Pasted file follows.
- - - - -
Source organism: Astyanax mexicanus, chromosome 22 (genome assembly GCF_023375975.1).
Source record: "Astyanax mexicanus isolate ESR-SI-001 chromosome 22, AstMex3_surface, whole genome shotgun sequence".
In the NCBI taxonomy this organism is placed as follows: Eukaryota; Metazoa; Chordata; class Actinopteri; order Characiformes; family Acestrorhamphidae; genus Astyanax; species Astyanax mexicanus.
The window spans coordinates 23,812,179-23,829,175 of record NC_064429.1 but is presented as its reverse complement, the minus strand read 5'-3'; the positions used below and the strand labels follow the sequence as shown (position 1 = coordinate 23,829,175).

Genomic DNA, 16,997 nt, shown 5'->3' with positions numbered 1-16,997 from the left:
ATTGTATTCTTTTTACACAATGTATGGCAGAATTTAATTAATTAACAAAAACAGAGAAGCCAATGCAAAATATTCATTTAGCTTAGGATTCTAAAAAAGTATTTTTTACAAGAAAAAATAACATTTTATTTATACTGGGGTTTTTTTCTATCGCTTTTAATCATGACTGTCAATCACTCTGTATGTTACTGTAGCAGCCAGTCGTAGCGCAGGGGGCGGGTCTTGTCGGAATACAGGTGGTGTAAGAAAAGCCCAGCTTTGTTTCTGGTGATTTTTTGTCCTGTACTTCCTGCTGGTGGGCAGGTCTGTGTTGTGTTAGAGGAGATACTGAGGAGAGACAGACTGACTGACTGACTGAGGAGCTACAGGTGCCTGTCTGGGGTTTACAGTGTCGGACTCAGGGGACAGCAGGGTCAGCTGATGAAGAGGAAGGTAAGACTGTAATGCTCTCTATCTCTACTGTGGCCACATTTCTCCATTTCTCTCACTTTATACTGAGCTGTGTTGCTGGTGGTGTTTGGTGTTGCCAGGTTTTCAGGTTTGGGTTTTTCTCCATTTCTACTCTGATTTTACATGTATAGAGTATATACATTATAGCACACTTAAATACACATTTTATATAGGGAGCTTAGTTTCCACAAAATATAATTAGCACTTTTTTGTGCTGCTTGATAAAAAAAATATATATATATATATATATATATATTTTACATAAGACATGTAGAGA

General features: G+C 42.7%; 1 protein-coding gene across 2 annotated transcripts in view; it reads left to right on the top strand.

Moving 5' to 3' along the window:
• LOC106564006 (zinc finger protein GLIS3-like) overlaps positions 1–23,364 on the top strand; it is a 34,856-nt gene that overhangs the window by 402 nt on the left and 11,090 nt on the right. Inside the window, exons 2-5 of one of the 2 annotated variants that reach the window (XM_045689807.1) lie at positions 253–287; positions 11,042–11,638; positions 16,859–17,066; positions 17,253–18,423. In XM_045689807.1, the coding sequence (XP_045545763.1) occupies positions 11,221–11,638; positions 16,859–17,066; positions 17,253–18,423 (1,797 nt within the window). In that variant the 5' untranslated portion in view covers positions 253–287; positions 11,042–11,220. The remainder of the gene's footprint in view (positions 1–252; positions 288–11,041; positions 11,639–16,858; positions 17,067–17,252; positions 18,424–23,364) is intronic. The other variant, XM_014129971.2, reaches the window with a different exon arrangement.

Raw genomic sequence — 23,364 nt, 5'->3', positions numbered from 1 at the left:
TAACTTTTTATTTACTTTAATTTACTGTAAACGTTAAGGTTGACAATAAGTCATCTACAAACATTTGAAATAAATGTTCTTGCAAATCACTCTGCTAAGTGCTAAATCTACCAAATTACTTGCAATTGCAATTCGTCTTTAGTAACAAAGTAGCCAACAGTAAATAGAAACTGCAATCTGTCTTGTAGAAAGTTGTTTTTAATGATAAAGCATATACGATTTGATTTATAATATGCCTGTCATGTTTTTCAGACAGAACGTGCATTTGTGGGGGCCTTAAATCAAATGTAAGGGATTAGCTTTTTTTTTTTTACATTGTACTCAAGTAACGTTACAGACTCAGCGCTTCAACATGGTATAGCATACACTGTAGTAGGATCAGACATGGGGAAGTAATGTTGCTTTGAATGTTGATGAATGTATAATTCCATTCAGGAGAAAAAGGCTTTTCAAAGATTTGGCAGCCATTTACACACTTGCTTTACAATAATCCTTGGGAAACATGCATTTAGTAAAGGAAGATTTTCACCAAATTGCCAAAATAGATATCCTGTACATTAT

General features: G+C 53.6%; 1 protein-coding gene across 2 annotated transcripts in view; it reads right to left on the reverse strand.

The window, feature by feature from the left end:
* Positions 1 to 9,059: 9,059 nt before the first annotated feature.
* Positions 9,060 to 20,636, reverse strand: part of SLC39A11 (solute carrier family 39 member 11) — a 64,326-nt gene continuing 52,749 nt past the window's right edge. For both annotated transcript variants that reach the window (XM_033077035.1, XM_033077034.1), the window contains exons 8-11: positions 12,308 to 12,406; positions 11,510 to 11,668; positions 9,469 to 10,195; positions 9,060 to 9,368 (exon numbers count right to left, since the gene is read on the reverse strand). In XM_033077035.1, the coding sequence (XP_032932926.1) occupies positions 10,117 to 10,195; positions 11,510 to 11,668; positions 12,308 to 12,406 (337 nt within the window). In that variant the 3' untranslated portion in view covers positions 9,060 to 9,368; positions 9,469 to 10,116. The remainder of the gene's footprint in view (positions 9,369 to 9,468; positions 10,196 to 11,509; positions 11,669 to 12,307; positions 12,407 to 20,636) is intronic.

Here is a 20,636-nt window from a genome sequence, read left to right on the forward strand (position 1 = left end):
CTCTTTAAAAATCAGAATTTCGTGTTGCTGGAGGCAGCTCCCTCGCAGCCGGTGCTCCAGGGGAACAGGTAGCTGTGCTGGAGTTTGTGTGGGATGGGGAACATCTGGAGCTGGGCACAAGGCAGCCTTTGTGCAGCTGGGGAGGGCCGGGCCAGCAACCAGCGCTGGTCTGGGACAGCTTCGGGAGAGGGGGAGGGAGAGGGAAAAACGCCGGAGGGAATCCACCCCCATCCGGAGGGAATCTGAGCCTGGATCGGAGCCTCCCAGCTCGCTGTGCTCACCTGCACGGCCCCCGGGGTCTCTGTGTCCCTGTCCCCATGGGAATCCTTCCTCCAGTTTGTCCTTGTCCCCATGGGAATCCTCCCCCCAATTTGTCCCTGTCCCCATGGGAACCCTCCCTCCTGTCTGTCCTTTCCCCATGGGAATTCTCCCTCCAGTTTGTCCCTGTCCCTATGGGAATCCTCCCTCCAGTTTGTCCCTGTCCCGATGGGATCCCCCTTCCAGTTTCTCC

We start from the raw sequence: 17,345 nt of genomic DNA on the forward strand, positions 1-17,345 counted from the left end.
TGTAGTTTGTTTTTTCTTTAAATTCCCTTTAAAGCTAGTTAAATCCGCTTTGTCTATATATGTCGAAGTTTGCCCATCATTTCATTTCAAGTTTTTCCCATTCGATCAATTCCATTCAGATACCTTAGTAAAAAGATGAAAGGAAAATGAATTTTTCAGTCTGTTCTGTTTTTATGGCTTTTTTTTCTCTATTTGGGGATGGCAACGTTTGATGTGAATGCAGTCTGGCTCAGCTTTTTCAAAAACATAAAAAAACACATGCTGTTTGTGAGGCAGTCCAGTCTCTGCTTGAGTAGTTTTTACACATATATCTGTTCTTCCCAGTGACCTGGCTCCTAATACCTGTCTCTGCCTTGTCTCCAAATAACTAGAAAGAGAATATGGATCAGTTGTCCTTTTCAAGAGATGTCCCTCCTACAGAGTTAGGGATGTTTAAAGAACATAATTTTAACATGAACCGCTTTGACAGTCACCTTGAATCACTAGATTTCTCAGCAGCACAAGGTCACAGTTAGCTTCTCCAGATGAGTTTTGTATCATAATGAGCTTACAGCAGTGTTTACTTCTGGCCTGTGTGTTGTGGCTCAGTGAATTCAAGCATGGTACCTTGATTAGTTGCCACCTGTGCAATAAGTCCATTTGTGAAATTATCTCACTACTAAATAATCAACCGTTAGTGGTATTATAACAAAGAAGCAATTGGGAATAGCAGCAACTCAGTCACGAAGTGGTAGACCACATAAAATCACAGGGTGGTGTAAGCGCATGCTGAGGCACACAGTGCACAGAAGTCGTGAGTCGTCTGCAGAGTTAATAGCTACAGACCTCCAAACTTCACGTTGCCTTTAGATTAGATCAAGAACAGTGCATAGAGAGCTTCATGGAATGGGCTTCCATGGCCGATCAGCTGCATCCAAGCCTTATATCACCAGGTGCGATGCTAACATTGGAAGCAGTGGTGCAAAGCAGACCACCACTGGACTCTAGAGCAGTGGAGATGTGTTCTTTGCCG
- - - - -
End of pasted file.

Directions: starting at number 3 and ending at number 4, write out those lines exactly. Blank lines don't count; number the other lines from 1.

In the NCBI taxonomy this organism is placed as follows: Eukaryota; Metazoa; Chordata; class Actinopteri; order Characiformes; family Acestrorhamphidae; genus Astyanax; species Astyanax mexicanus.
The window spans coordinates 23,812,179-23,829,175 of record NC_064429.1 but is presented as its reverse complement, the minus strand read 5'-3'; the positions used below and the strand labels follow the sequence as shown (position 1 = coordinate 23,829,175).